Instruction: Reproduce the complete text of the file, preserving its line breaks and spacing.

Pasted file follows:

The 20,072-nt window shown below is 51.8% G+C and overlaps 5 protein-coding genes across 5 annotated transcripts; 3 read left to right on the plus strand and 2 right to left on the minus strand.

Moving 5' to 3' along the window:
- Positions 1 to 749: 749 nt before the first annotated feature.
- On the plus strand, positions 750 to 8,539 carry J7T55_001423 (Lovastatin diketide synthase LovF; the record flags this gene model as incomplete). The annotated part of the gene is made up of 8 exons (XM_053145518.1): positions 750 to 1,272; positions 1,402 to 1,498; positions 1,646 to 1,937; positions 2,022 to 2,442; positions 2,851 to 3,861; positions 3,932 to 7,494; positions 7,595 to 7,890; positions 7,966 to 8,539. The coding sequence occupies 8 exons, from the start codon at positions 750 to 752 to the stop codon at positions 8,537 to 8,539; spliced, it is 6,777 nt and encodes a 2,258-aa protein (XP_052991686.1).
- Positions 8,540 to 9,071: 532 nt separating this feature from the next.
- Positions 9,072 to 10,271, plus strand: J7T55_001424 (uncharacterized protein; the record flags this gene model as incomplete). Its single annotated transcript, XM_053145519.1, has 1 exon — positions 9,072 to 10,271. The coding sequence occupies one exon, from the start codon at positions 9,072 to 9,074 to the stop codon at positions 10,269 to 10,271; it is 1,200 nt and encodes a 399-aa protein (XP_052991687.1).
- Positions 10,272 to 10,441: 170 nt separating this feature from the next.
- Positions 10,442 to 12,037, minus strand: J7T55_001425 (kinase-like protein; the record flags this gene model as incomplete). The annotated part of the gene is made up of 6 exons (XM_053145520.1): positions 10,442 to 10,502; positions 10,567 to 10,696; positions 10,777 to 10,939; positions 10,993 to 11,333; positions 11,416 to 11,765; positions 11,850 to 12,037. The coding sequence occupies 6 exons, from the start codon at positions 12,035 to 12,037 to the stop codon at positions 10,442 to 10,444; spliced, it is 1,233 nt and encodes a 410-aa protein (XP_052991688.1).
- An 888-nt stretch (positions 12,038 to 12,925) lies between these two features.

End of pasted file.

The 20,072-nt window shown below is 51.8% G+C and overlaps 5 protein-coding genes across 5 annotated transcripts; 3 read left to right on the plus strand and 2 right to left on the minus strand.

Moving 5' to 3' along the window:
- Positions 1 to 749: 749 nt before the first annotated feature.
- On the plus strand, positions 750 to 8,539 carry J7T55_001423 (Lovastatin diketide synthase LovF; the record flags this gene model as incomplete). The annotated part of the gene is made up of 8 exons (XM_053145518.1): positions 750 to 1,272; positions 1,402 to 1,498; positions 1,646 to 1,937; positions 2,022 to 2,442; positions 2,851 to 3,861; positions 3,932 to 7,494; positions 7,595 to 7,890; positions 7,966 to 8,539. The coding sequence occupies 8 exons, from the start codon at positions 750 to 752 to the stop codon at positions 8,537 to 8,539; spliced, it is 6,777 nt and encodes a 2,258-aa protein (XP_052991686.1).
- Positions 8,540 to 9,071: 532 nt separating this feature from the next.
- Positions 9,072 to 10,271, plus strand: J7T55_001424 (uncharacterized protein; the record flags this gene model as incomplete). Its single annotated transcript, XM_053145519.1, has 1 exon — positions 9,072 to 10,271. The coding sequence occupies one exon, from the start codon at positions 9,072 to 9,074 to the stop codon at positions 10,269 to 10,271; it is 1,200 nt and encodes a 399-aa protein (XP_052991687.1).
- Positions 10,272 to 10,441: 170 nt separating this feature from the next.
- Positions 10,442 to 12,037, minus strand: J7T55_001425 (kinase-like protein; the record flags this gene model as incomplete). The annotated part of the gene is made up of 6 exons (XM_053145520.1): positions 10,442 to 10,502; positions 10,567 to 10,696; positions 10,777 to 10,939; positions 10,993 to 11,333; positions 11,416 to 11,765; positions 11,850 to 12,037. The coding sequence occupies 6 exons, from the start codon at positions 12,035 to 12,037 to the stop codon at positions 10,442 to 10,444; spliced, it is 1,233 nt and encodes a 410-aa protein (XP_052991688.1).
- An 888-nt stretch (positions 12,038 to 12,925) lies between these two features.